This is part of a series on French idiomatic expressions that relate to food. Browse the list of idioms featured so far.
This week’s expression is, “Haut comme trois pommes.”
Literally translated as, “high as three apples,” it is used to point out that someone — often a child — is small or very short. I’ve seen it translated to “knee-high to a grasshopper,” although I’ve never heard that cute English expression myself.
Example: “Il était haut comme trois pommes et devait courir pour rattraper ses soeurs.” (He was high as three apples and had to run to catch up with his sisters.)
Listen to the idiom and example read aloud:
(If no player appears, here’s a link to the audio file.)
It is an early-twentieth-century expression that I love for its literalness: pile up three apples on top of one another, and you get an idea of just how small the person is (especially since the average early-twentieth-century apple was significantly smaller than what is marketed now). There is also something affectionate and sweet about comparing a child to a pile of apples, which threatens to topple any second. (It is, however, rather condescending if used for an adult.)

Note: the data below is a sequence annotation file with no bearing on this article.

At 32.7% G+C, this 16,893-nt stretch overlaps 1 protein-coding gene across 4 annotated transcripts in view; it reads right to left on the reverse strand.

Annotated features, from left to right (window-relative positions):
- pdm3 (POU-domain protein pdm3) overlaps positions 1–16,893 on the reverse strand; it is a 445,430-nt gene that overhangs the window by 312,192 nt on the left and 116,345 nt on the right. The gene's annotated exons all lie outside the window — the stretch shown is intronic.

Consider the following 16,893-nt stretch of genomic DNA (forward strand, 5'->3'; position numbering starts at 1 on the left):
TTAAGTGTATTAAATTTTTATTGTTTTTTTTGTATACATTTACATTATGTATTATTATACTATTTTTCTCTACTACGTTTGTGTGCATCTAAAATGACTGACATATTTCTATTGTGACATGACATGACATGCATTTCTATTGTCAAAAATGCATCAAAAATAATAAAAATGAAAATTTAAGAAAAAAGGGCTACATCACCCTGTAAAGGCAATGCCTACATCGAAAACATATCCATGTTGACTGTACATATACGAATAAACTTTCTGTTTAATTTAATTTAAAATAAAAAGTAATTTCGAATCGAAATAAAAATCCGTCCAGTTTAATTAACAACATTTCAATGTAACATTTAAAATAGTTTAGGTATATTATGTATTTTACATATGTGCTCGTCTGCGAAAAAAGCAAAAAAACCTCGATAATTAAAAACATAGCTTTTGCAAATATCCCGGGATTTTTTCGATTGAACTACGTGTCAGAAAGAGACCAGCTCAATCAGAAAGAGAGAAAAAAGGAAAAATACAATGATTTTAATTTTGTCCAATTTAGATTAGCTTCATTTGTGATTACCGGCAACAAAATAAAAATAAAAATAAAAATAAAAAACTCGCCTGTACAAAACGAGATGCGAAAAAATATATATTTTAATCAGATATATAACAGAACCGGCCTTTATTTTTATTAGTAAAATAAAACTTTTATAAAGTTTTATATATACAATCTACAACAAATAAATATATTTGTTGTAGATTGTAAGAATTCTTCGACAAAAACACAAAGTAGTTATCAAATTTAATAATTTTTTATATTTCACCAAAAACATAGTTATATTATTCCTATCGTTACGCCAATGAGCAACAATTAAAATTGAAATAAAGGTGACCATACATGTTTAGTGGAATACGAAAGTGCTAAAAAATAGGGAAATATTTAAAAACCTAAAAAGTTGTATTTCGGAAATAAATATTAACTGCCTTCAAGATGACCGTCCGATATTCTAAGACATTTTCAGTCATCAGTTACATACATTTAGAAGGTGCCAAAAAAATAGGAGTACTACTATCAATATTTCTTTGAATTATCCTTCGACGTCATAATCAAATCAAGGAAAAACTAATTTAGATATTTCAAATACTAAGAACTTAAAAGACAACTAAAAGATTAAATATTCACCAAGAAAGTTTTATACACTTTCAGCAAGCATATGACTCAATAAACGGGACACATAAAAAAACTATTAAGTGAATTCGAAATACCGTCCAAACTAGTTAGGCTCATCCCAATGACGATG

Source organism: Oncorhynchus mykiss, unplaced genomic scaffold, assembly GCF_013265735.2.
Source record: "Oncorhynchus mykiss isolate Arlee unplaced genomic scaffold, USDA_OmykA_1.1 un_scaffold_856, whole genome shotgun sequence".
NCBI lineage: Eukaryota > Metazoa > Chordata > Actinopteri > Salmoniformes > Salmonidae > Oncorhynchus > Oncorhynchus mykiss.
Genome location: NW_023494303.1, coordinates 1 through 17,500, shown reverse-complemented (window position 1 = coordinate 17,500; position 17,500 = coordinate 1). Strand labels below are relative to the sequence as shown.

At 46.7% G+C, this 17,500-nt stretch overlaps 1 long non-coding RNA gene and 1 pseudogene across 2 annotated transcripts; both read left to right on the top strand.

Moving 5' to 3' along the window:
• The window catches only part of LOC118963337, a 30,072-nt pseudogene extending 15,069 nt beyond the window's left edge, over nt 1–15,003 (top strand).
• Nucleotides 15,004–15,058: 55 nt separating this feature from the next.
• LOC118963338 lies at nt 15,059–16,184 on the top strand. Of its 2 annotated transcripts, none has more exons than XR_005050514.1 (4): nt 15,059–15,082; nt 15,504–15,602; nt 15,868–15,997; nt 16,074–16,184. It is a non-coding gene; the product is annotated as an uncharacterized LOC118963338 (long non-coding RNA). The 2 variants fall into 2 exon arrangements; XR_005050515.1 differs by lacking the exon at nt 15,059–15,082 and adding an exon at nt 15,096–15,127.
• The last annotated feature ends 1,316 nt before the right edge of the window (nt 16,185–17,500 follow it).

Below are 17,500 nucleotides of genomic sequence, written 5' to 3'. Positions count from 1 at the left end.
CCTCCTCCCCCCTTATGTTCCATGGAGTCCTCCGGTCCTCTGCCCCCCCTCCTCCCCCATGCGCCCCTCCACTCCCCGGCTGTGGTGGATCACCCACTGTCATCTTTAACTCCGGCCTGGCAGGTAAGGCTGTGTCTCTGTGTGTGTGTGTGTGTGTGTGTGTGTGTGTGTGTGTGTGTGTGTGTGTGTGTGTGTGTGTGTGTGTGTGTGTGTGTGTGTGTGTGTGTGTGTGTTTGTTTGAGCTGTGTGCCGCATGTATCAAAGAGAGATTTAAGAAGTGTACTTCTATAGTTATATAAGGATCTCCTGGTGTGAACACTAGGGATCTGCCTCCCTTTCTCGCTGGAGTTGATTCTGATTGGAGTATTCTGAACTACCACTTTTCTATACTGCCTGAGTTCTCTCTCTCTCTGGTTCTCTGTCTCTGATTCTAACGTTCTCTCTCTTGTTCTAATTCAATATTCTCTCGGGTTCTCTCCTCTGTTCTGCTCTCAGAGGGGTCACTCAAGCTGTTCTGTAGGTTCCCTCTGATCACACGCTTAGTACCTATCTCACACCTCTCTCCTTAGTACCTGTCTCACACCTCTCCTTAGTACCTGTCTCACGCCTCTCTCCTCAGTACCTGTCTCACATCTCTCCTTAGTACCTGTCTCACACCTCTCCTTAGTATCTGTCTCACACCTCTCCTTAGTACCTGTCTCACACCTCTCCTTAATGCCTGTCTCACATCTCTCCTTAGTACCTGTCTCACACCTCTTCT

This idiom was used by Peyo to describe the size of his Smurfs (or rather les Schtroumpfs), although they are clearly much smaller than that in comparison to the mushrooms they inhabit, or Azraël the evil cat. This was translated to “three apples high” in the English version of the comic.
The expression is also the opening line of the song that accompanied the closing credits of Tom Sawyer, a Japanese anime that was wildly popular with French kids in the eighties. (I apologize if you have that song stuck in your head for the next two days; I’ve been there.)